However, I never mentioned the word level during these discussions. Rather, we talked about things like using the five finger rule, finding an interesting book, determining if the first few sentences or paragraphs were read fluently and understood, and trying out a book to check if it was “just right.” Not only did I do this for my students selecting books at a too difficult level, but also I did this for students who became bored with a book or who just couldn’t seem to find the right book at that moment in time. By having consistent, predictable one to one and small group conferences with all of my readers, the class turned into an environment of kiddos reading books at their level for pleasure- despite the fact that we never talked about levels. Plus, this taught my readers to find books in other libraries, book stores, at home, and at other places where levels and teachers were not constantly guiding their decisions.
Also, it’s important to keep in mind that the social dynamics for students who are eight and nine years old start to become pretty noticeable in third grade and then beyond. The last thing I ever wanted as a classroom teacher was for a young reader to start seeing himself or herself as a level. Also, I didn’t want a reader to feel self-conscious because he or she was reading a red dot book as opposed to a green dot book.
All this being said, I firmly believe in the use of levels for specific instruction, such as with guided reading or in other forms of instruction. Only the teacher should see the levels in these cases. When I asked about opinions on leveling libraries on Twitter a couple weeks ago, Franki Sibberson, author of Beyond Leveled Books, responded with, “I’ve always believed that levels are for the teachers, not the kids. Sometimes a helpful tool.” Franki’s words really resonated with me. I agree that levels are an important tool in the classroom- for the teacher. I really do not see a need for children to view themselves as readers of a level. Rather, I want them to view themselves as readers of books.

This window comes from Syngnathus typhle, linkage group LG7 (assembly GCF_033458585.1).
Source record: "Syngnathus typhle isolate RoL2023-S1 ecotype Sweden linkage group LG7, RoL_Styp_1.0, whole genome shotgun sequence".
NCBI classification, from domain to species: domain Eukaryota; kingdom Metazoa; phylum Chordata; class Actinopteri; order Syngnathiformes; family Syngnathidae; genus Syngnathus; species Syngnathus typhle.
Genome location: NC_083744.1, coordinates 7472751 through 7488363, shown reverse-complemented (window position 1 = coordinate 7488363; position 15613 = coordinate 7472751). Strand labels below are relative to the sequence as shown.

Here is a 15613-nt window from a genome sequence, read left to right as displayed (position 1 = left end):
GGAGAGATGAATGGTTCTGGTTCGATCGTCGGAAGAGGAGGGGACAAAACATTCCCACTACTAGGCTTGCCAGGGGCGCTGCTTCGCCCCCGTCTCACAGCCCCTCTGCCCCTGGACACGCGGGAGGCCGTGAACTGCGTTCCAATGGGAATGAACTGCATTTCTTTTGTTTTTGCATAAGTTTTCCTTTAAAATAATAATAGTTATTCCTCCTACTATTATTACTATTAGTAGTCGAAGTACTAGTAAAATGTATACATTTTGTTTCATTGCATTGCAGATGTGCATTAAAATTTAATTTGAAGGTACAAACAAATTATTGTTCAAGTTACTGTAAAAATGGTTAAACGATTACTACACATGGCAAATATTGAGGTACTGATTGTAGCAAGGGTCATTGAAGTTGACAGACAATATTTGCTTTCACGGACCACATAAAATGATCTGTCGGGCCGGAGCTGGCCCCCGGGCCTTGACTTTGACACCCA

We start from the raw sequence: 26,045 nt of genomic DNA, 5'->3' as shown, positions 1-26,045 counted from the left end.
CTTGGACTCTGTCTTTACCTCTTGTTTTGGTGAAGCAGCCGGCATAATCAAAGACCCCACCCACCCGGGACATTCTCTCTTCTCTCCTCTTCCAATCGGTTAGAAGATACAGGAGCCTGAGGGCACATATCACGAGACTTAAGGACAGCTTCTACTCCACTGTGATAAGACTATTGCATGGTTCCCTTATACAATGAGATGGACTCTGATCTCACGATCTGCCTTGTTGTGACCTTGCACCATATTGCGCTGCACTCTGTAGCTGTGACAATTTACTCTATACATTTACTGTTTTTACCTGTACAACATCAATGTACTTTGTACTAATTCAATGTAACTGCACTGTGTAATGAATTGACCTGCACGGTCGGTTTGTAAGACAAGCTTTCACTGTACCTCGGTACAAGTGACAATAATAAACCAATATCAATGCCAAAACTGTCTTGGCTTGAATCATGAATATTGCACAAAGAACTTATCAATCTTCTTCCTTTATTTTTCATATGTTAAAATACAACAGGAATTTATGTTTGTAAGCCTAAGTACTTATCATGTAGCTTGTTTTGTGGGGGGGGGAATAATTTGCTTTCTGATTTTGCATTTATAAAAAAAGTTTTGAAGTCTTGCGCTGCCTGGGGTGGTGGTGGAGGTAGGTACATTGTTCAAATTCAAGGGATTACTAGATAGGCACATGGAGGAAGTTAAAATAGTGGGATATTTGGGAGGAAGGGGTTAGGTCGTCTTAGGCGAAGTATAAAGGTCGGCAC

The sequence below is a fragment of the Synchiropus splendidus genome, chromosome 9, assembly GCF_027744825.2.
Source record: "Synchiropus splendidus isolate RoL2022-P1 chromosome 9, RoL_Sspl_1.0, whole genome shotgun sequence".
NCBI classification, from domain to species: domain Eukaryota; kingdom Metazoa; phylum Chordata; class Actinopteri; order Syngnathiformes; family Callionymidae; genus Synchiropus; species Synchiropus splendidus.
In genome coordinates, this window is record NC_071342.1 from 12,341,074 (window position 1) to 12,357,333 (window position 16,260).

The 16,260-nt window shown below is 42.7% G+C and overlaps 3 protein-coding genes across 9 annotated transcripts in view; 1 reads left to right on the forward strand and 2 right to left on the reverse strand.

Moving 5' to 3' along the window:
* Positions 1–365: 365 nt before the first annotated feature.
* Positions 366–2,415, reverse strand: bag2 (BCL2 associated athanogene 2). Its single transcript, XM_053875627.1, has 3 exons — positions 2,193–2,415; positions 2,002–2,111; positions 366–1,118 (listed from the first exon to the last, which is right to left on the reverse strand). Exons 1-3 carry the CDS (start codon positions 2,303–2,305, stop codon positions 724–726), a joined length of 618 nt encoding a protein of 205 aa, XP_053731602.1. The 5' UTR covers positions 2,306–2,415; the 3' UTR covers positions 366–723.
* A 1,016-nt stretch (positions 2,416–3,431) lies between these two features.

I know that I do not have all the answers when it comes to leveling libraries in the classroom. There are many ways to go about developing an independent reading system in a classroom. Whatever the system may be, children need to view themselves as readers- not as levels. Everything inside of me just cringes when a child looks for books based on level rather than based on interest, curiosity, or a desire to learn. Leveling books has to be a fine balance in the classroom. If it’s done, it must be done intentionally, thoughtfully, and always with a regard not only to the reading development of a child, but also to the social development of a child. I’d love to hear your thoughts.
Helpful articles and posts on the topic:
My first book for teachers, To Know and Nurture a Reader: Conferring with Confidence and Joy, cowritten with Kari Yates, is now out and available from Stenhouse Publishers. Our goal with this book was to help teachers make the important practice of conferring with readers manageable, effective, and fun!